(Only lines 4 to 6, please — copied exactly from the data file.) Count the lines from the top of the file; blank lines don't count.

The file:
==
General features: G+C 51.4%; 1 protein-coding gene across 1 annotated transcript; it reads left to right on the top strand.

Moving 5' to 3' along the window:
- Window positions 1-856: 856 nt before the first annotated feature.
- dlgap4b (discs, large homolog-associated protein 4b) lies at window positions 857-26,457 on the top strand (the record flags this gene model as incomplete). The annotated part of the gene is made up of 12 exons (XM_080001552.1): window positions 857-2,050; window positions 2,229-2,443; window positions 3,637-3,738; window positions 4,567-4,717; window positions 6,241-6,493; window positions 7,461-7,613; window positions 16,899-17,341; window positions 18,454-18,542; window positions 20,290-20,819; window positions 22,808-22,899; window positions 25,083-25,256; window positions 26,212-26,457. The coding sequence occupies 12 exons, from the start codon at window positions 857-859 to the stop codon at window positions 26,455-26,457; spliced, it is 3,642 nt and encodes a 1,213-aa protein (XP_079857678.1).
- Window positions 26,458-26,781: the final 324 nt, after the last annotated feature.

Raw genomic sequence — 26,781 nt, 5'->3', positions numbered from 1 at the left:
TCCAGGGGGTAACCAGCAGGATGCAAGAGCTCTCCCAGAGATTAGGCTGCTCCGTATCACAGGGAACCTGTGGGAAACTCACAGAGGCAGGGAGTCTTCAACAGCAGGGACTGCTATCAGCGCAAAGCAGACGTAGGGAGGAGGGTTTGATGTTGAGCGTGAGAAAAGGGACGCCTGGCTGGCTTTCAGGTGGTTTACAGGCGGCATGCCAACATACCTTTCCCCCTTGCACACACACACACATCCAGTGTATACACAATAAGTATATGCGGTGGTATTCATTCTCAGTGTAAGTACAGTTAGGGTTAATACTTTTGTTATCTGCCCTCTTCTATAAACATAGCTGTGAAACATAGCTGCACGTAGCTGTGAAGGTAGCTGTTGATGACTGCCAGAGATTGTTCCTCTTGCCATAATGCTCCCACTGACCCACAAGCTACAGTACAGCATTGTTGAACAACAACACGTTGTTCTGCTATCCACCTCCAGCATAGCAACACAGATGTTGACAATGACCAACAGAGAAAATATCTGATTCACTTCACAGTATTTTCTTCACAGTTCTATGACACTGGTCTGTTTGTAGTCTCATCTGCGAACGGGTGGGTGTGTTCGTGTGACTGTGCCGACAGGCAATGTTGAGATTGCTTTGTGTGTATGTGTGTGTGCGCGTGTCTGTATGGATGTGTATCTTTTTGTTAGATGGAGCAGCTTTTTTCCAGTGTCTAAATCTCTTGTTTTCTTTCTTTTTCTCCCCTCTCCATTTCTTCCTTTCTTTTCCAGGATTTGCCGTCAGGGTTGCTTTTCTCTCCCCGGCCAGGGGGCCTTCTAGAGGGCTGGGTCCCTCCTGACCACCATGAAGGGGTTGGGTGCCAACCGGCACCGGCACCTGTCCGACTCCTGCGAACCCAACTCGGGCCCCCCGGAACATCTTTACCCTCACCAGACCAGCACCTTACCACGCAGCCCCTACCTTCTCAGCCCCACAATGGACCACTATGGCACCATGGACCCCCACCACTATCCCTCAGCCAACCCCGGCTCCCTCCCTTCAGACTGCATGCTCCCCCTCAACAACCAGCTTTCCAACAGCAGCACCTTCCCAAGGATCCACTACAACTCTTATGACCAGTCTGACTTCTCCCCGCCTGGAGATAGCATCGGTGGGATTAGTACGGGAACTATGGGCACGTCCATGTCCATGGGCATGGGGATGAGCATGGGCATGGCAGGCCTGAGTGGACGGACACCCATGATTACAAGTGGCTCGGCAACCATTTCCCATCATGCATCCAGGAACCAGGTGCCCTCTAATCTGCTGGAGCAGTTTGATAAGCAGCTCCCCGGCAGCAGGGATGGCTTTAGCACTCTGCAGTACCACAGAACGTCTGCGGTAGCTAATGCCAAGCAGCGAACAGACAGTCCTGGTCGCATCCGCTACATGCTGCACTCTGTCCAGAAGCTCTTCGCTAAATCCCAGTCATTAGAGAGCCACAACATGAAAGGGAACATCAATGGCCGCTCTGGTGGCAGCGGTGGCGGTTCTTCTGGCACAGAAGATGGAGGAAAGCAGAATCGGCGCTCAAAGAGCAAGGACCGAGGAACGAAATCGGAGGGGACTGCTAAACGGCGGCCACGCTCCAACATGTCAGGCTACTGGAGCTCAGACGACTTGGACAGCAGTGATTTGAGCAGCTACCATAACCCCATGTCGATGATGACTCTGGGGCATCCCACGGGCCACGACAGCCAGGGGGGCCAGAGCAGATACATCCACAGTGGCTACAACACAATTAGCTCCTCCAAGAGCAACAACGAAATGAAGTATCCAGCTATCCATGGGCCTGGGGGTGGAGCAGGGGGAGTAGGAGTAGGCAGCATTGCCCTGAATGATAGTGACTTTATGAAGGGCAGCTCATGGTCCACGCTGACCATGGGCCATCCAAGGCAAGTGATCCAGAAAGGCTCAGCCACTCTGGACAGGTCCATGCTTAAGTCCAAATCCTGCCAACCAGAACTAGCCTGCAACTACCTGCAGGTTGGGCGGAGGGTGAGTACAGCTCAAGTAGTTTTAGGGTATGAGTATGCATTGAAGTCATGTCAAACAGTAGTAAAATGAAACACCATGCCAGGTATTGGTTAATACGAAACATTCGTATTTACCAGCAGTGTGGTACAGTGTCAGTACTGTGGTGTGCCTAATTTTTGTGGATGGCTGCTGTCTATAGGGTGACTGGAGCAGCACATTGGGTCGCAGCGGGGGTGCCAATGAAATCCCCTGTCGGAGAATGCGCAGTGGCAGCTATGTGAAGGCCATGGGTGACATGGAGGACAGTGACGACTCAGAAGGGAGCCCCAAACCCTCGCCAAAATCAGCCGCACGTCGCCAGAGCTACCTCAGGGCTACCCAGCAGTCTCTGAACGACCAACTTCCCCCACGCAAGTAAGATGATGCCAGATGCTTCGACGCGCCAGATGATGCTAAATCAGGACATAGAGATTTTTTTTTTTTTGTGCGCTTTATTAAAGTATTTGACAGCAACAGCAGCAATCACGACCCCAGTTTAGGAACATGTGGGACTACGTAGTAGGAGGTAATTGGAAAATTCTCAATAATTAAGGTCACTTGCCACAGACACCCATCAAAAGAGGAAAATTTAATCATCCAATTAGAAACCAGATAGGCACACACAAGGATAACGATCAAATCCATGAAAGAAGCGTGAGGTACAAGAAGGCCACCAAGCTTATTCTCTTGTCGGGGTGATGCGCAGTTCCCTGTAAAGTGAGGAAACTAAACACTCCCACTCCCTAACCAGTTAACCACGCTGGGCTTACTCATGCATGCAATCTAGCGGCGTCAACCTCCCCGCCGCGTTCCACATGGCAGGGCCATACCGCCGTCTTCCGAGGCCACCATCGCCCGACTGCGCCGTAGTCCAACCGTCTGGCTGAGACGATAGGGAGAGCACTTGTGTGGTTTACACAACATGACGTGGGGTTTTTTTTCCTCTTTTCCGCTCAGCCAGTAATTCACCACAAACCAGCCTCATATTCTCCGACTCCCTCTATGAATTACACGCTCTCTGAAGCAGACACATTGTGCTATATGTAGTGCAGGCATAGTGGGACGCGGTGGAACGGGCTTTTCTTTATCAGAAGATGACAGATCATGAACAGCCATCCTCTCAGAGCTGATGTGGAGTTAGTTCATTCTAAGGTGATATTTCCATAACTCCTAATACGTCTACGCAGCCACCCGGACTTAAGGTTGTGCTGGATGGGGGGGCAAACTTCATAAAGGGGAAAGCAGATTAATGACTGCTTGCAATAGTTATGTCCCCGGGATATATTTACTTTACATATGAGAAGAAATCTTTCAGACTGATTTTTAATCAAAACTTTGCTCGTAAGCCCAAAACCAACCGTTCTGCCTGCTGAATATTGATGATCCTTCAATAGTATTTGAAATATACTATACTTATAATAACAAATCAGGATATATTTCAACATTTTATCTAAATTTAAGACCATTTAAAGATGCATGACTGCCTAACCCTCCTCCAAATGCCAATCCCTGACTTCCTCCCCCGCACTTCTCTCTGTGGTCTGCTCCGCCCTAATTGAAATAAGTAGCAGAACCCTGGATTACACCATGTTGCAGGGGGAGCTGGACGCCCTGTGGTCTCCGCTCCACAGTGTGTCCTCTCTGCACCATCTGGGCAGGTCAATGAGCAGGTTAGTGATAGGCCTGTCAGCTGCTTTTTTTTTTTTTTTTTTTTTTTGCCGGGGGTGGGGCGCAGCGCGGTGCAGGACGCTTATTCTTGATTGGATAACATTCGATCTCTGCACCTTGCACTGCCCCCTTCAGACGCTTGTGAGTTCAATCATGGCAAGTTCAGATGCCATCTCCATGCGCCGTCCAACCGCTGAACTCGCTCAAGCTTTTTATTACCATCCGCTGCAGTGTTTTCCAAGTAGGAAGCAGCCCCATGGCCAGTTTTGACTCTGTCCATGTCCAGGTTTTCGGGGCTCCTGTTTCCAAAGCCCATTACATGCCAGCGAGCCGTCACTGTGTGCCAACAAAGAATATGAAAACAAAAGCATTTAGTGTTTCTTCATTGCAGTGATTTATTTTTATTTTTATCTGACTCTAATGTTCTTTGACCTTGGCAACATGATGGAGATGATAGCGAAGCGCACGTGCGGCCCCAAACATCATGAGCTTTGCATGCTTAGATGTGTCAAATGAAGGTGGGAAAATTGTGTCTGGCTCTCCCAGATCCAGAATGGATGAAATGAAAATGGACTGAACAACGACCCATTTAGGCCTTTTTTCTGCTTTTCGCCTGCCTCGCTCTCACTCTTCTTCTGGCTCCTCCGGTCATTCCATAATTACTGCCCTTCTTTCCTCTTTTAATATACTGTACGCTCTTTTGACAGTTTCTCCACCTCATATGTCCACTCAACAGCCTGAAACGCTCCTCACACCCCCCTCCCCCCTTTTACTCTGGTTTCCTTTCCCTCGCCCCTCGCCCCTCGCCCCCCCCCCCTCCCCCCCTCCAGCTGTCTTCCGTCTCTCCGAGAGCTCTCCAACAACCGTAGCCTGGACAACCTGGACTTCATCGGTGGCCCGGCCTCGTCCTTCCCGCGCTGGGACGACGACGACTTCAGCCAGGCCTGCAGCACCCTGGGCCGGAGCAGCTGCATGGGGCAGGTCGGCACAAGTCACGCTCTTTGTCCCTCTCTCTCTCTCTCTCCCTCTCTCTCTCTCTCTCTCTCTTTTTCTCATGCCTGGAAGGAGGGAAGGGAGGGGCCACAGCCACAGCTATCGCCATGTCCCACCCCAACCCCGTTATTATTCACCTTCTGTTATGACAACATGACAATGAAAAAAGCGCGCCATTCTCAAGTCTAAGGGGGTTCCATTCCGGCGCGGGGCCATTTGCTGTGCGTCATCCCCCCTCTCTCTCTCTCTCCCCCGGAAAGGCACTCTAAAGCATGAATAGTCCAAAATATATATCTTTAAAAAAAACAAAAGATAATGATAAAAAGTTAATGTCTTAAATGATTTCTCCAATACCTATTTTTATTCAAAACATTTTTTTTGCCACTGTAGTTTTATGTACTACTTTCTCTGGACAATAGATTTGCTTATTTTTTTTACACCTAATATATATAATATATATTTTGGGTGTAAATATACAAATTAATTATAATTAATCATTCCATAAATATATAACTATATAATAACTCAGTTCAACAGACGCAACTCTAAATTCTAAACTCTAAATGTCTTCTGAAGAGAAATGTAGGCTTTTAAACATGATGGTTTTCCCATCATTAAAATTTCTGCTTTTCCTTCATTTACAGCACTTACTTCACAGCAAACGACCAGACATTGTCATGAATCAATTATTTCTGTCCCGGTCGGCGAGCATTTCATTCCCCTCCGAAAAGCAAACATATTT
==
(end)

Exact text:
- dlgap4b (discs, large homolog-associated protein 4b) lies at window positions 857-26,457 on the top strand (the record flags this gene model as incomplete). The annotated part of the gene is made up of 12 exons (XM_080001552.1): window positions 857-2,050; window positions 2,229-2,443; window positions 3,637-3,738; window positions 4,567-4,717; window positions 6,241-6,493; window positions 7,461-7,613; window positions 16,899-17,341; window positions 18,454-18,542; window positions 20,290-20,819; window positions 22,808-22,899; window positions 25,083-25,256; window positions 26,212-26,457. The coding sequence occupies 12 exons, from the start codon at window positions 857-859 to the stop codon at window positions 26,455-26,457; spliced, it is 3,642 nt and encodes a 1,213-aa protein (XP_079857678.1).
- Window positions 26,458-26,781: the final 324 nt, after the last annotated feature.

Raw genomic sequence — 26,781 nt, 5'->3', positions numbered from 1 at the left: